Operation TN (i)

'TN' (i) was a British naval operation to destroy a German destroyer force at Narvik during 'Weserübung' and leading to the 1st Naval Battle of Narvik (10 April 1940).

The Narvik campaign was fought from 9 April to 8 June 1940 and comprised a pair of naval battles in the Ofotfjord and a land campaign in the mountains surrounding the port of Narvik in northern Norway. The two naval battles in the Ofotfjord on 10 April and 13 April were fought between British and German naval forces, while the two-month land campaign was fought between Norwegian, French, British and Polish troops against German mountain troops, marooned sailors and paratroopers. Although defeated at sea off Narvik, losing control of the town of Narvik and being pushed back toward the Swedish border, the Germans eventually prevailed because of the Allied evacuation from Norway in June 1940 following 'Gelb', 'Sichelschnitt' and the imminent the Battle of France.

Narvik’s importance to the Germans lay in the fact that it was an ice-free harbour in the Norwegian Sea to which strategically important high-grade iron ore could be transported by rail from Kiruna in neutral Sweden to be loaded onto ships which would then steam to the south in order to reach Germany through the safety of Norwegian territorial waters and the protection afforded by passage though the Leads. Each side had an interest in securing this iron supply for itself and denying it to the other, and this set the stage for one of the first large-scale battles of World War II after the 'Weiss' (i) German seizure of Poland.

Before the German 'Weserübung' invasion of Norway, the British had considered the Narvik for their own use as a possible landing point for an expedition to help Finland in the 'Talvisota' winter war with the USSR. Such an expedition also had the potential of taking control of the Swedish mines and opening the Baltic for the Allies. French politicians were also eager to start a second front as far away from France as possible.

It was on 1 March 1940 that Adolf Hitler ordered the implementation of the 'Weserübung' plan for the invasions of Denmark and Norway. This operation would involve most of the Kriegsmarine, the greater part of whose current strength, together with a number of merchant ships used for transport in the absence of any dedicated naval sealift capability, was divided into five groups for the occupation of six of the main Norwegian ports. Narvik was the objective of the 'Naumburg' sub-operation of 'Weserübung' and, under the command of Kapitän Friedrich Bonte, the vessels involved were Gruppe I, which comprised 10 'Typ 36' and 'Typ 36A' destroyers Georg Thiele of Fregattenkapitän Fritz Berger’s 1st Zerstörer-Flottille, Wolfgang Zenker, Bernd von Arnim, Erich Giese and Erich Koellner of Fregattenkapitän Erich Bey’s 2nd Zerstörer-Flottille, and Diether von Roeder, Hans Lüdemann, Hermann Künne, Wilhelm Heidkamp and Anton Schmitt of Fregattenkapitän Hans-Joachim Gadow’s 3rd Zerstörer-Flottille. Each of these warships carried some soldiers (a total of 1,900 mountain troops) of the 139th Gebirgsjägerregiment of Generalleutnant Eduard Dietl’s 3rd Gebirgsdivision. The destroyers were escorted most of the way to Narvik by the battle-cruisers Scharnhorst and Gneisenau.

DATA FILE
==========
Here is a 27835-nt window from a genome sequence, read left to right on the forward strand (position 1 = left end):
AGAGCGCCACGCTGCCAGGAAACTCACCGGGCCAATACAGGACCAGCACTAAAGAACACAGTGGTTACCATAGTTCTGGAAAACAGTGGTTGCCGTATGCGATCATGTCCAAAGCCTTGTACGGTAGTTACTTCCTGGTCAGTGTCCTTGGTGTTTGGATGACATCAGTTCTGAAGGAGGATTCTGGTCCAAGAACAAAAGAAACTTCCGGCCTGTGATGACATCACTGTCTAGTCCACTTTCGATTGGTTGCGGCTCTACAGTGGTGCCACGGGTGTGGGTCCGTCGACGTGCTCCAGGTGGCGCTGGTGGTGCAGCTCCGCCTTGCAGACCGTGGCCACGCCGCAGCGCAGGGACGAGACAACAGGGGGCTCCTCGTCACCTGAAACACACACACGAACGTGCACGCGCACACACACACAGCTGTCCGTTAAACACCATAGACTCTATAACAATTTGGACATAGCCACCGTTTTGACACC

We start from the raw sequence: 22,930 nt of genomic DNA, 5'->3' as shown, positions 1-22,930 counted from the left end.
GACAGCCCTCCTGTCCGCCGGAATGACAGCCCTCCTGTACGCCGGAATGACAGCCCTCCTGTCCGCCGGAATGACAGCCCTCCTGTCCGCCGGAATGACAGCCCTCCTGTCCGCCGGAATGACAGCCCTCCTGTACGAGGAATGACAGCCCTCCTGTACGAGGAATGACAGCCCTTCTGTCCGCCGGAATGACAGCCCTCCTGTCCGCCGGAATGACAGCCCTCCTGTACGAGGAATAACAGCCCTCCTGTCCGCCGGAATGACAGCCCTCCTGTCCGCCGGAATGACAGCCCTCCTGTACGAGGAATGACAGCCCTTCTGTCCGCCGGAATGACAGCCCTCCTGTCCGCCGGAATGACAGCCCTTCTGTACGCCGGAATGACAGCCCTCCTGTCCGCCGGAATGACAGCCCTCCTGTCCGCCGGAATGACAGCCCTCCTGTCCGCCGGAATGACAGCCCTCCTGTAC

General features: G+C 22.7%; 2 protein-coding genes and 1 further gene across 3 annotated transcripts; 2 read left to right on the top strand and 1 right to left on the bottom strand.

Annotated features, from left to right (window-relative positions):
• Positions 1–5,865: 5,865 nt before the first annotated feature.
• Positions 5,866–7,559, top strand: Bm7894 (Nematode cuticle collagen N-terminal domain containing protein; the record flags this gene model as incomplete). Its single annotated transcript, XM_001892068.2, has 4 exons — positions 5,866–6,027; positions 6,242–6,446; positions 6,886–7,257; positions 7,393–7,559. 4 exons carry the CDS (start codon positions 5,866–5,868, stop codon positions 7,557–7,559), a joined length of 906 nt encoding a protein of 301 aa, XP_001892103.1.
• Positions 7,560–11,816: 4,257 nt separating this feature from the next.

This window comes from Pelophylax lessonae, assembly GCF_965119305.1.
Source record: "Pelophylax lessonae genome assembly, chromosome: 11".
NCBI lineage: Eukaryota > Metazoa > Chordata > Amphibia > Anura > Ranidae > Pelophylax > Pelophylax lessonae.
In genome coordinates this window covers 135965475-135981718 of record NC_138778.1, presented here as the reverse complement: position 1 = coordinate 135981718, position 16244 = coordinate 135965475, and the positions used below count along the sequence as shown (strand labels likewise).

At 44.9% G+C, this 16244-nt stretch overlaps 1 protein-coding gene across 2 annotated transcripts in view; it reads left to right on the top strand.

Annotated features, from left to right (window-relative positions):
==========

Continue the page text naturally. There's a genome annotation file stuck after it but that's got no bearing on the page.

Early in the morning of 9 April, the destroyers of Gruppe I passed the Vestfjord and arrived at the mouth of the Ofotfjord leading to Narvik, in fog and heavy snow. In the Ofotfjord, they captured the Norwegian patrol vessels Senja, Michael Sars and Kelt, but before being taken Kelt managed to send a message to the coastal defence ship Norge, alerting the local Norwegian naval commander of the incoming vessels. Wolfgang Zenker, Erich Koellner and Hermann Künne then landed their soldiers in the Herjangsfjord, a northern branch of the Ofotfjord, in order to capture a Norwegian regimental supply base at Elvegårdsmoen. Hans Lüdemann and Hermann Künne also landed their troops in order to engage Norwegian forts which did not in fact exist. Diether von Roeder remained in the Ofotfjord in order to ensure German control of the sea. Erich Giese was delayed by engine trouble and did not join the main force for some time.